When you are working day-to-day in specific apps you want to make life as easy for yourself as possible. One way to do that is with a keyboard dedicated to the app you are using. Here's our review of the Logic Keyboard. If you edit video regularly and don't have one, you might want to read this.
As creatives, we all spend a large proportion of our time working at our desks, either creating graphics, editing videos or uploading content. As such, it's important that our workspaces are set up to complement the creative process rather than detract from it. I’m primarily a videographer, so I am frequently found deep inside a Premiere Pro or After Effects project; the interaction with these tools is an important consideration, as a workspace tailored to your needs can help you become more efficient and thus make more money.
One of the most effective ways to increase your productivity as a video editor is to become a keyboard editor. This means learning and utilising keyboard shortcuts to reduce the amount of time you spend navigating menus to find and apply effects, or to select the tool that you need.
The difficulty, though, is in remembering the many hundreds of shortcuts which you will need to master in order to become a true keyboard editor. This problem is only exemplified when working across multiple programmes, as each piece of software comes with a different toolkit and thus a different set of hotkeys.
As a videographer, I’m constantly working across both Premiere Pro and After Effects, for editing and motion graphics/compositing respectively. As such, there are many different keyboard shortcuts that I need to know, often utilising the same keys or group of keys to perform different functions.
How do I remember them all? I don’t, because I don’t need to. I remember those that I use most frequently so that I can edit quickly from muscle memory; the remainder are labelled right in front of me on my keyboard, so I can quickly identify and use them at a moment's notice. There's no trawling through menus, mouse travel or clicking required, just a quick glance down and I’m away.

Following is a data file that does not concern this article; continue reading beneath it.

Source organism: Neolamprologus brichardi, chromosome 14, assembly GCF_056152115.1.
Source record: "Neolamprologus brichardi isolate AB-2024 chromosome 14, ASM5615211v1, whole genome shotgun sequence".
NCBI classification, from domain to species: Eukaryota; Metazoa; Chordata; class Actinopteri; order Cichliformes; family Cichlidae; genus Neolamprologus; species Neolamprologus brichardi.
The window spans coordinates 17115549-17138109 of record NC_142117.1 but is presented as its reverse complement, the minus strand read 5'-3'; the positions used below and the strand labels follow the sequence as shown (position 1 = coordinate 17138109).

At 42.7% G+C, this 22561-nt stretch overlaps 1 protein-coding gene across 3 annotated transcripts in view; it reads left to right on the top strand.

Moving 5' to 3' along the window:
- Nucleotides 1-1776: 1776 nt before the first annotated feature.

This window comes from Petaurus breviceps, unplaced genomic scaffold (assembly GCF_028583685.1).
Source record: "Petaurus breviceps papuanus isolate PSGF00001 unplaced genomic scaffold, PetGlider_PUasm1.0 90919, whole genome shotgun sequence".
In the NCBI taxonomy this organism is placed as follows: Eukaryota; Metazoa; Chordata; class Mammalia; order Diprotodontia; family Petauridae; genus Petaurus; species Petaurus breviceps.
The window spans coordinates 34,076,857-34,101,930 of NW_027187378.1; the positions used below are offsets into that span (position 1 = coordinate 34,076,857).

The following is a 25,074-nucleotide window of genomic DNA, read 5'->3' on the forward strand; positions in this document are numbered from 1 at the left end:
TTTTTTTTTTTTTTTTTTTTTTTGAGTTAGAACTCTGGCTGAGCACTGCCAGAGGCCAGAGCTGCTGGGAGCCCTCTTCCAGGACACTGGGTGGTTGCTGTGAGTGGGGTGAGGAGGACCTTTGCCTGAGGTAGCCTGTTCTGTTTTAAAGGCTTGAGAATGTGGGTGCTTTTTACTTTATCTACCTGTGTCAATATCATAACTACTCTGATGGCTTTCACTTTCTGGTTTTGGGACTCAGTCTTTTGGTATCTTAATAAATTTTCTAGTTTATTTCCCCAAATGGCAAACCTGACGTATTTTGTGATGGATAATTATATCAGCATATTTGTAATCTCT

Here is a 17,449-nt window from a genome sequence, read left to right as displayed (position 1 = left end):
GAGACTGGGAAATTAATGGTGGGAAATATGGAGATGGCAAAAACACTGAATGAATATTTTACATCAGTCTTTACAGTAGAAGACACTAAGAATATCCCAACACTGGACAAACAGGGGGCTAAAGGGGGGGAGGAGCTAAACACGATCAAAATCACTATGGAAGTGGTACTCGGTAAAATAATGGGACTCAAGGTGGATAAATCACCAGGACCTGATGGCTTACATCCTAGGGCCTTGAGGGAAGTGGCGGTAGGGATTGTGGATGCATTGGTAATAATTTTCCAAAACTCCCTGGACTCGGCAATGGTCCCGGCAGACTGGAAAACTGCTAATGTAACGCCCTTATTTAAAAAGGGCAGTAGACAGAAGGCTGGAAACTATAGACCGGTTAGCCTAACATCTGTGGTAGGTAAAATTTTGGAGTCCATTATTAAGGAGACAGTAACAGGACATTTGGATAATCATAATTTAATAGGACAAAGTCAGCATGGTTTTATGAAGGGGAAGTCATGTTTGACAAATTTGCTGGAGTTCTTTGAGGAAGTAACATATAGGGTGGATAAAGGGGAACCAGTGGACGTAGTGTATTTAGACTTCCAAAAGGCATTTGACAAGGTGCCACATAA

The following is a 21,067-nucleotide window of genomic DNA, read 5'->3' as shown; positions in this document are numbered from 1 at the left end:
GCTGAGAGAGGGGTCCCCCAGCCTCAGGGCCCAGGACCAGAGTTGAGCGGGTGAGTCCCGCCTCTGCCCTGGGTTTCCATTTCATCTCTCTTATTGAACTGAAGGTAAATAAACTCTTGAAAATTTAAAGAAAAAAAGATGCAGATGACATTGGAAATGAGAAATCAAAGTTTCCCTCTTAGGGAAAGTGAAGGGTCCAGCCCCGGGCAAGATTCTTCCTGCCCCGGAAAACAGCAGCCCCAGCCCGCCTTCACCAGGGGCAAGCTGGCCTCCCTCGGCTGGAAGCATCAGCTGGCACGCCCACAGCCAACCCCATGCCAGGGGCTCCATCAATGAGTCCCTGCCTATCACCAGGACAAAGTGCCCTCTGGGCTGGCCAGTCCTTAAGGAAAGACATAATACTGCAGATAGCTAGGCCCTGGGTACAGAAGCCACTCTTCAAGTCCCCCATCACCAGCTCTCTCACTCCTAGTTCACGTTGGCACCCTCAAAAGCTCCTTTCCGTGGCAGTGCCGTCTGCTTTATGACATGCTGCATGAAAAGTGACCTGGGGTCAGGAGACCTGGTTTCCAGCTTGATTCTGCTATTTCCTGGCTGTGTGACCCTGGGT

I’m using the Logic Keyboard Premiere Pro CC & After Effects CC Astra PC Backlit Keyboard, and it’s amazing. It’s the first editors’ keyboard printed with shortcuts for both Premiere Pro and After Effects, meaning you can hot-swap between applications with shortcuts immediately available at your fingertips.
Not only does this keyboard speed up my workflow, but it also looks and feels great. Premiere Pro shortcuts are displayed in the top half of each key, with the bottom half of the key displaying the After Effects shortcut. Just to be clear, each key retains the symbols that you would expect to find on a normal keyboard as well. Despite the graphically packed keys, the text is easily readable and the icons easily recognisable, with each element appropriately sized and spaced. Key combinations are colour coordinated, the function marked with a coloured circle which corresponds to one of the coloured keys — control, shift and alt, which are orange, pink and blue, respectively.
With a medium key press depth keystrokes are a breeze and with the built-in, brightness adjustable backlight, it’s ideal for working in a dark environment or late into the night – as we editors often do! The build quality is fantastic too; with a dense plastic construction giving the unit a premium feel, as does the unboxing experience, it has to be said!
The keyboard also features a ‘USB 2.0 Hub’, although this only provides two ports which results in a net gain of zero ports, as the keyboard requires two USB connections into your PC or Laptop for full compatibility. This is to “avoid problems with installations that require a KVM extender”, according to LogicKeyboard. It’s designed to allow easy access for plugging in thumb drives, portable hard drives or a control device such as the Contour Shuttle.
This is the main downside of the keyboard for me, as it potentially means a USB port speed downgrade when connecting the keyboard via two USB 3.0 ports on your machine, as the replicated ports are of the 2.0 standard. Though I recognise the importance of this feature for some users.
The keyboard is plug-and-play, with no drivers required, and there’s a translucent silicone keyboard cover included in the box, which can help to keep your keyboard free from dirt and debris.
This keyboard has been a pleasure to use and has made a huge impact on the speed with which I work. Having the shortcuts for the main tools of my profession at my fingertips is a huge benefit to my productivity and also helps to position me as a professional editor when meeting clients in my workspace.
Interested in finding out more about the PP/AE LogicKeyboard? Find out more here. Prices start at £109.